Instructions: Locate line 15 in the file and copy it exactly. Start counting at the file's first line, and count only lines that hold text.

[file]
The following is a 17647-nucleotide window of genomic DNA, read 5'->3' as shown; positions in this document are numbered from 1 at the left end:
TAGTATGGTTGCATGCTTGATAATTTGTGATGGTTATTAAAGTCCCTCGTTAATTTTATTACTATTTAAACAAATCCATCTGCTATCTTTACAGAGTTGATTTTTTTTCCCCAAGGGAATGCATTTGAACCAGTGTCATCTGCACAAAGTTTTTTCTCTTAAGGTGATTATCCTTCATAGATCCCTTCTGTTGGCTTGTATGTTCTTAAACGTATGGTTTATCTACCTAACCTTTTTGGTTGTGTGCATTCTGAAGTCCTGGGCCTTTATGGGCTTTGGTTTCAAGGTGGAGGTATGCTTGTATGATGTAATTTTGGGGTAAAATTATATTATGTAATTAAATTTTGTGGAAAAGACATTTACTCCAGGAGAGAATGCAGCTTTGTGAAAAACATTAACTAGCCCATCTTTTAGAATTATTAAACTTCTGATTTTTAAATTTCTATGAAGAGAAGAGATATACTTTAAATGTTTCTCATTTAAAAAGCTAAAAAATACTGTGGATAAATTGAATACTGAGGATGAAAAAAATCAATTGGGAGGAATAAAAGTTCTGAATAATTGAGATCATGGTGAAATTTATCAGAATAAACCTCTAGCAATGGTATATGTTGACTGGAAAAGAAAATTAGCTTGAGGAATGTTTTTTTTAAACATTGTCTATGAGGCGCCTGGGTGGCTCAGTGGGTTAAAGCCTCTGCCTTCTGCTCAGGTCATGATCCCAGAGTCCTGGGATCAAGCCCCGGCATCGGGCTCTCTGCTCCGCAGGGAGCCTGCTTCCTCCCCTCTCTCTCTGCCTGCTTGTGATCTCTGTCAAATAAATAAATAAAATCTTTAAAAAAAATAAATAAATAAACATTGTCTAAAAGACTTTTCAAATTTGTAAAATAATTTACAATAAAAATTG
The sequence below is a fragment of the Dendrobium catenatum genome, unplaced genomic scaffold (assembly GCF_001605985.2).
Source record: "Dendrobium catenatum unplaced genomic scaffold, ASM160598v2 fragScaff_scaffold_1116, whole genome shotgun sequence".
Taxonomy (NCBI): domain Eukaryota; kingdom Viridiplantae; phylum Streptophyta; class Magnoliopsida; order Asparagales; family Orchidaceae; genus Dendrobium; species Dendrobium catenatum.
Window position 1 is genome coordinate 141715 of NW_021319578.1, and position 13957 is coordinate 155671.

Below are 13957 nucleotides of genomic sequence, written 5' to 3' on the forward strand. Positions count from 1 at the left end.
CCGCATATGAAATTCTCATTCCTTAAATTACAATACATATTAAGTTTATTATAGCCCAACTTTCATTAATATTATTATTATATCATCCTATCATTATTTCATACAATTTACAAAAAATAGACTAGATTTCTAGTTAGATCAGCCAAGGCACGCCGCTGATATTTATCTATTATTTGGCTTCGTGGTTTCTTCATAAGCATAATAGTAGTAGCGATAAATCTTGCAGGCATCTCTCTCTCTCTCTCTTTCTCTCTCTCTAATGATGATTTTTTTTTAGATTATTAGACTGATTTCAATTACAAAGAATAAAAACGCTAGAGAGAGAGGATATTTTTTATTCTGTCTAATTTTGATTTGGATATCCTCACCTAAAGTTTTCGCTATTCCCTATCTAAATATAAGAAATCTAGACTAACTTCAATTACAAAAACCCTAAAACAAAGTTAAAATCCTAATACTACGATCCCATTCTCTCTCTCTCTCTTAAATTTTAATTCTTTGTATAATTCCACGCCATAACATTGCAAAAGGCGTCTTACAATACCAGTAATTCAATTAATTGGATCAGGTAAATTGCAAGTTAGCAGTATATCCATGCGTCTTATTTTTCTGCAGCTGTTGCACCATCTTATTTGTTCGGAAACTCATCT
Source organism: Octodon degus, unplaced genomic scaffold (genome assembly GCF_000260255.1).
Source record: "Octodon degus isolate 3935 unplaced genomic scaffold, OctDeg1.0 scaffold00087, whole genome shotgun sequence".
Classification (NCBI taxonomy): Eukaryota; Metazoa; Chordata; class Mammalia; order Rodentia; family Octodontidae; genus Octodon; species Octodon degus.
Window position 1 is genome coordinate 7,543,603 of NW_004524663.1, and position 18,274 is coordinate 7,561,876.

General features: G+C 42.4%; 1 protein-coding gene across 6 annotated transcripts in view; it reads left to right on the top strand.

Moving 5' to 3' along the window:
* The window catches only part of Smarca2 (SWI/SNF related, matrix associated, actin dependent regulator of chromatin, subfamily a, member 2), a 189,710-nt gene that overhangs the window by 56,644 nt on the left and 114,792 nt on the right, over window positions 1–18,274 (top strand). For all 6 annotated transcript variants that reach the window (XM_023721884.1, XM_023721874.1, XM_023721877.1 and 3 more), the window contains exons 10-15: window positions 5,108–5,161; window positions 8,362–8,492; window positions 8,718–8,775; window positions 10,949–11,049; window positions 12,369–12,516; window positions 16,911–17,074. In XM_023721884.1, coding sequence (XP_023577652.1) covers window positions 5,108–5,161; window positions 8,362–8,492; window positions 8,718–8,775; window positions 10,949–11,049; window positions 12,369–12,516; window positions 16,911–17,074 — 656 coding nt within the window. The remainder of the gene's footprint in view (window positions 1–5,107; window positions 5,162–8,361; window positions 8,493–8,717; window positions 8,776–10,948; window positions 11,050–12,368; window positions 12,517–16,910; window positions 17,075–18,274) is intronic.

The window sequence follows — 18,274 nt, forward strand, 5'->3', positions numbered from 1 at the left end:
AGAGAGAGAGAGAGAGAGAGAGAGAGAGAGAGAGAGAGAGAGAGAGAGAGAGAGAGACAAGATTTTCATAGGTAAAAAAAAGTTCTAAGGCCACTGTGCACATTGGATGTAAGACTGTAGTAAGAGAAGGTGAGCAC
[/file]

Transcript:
* The window catches only part of Smarca2 (SWI/SNF related, matrix associated, actin dependent regulator of chromatin, subfamily a, member 2), a 189,710-nt gene that overhangs the window by 56,644 nt on the left and 114,792 nt on the right, over window positions 1–18,274 (top strand). For all 6 annotated transcript variants that reach the window (XM_023721884.1, XM_023721874.1, XM_023721877.1 and 3 more), the window contains exons 10-15: window positions 5,108–5,161; window positions 8,362–8,492; window positions 8,718–8,775; window positions 10,949–11,049; window positions 12,369–12,516; window positions 16,911–17,074. In XM_023721884.1, coding sequence (XP_023577652.1) covers window positions 5,108–5,161; window positions 8,362–8,492; window positions 8,718–8,775; window positions 10,949–11,049; window positions 12,369–12,516; window positions 16,911–17,074 — 656 coding nt within the window. The remainder of the gene's footprint in view (window positions 1–5,107; window positions 5,162–8,361; window positions 8,493–8,717; window positions 8,776–10,948; window positions 11,050–12,368; window positions 12,517–16,910; window positions 17,075–18,274) is intronic.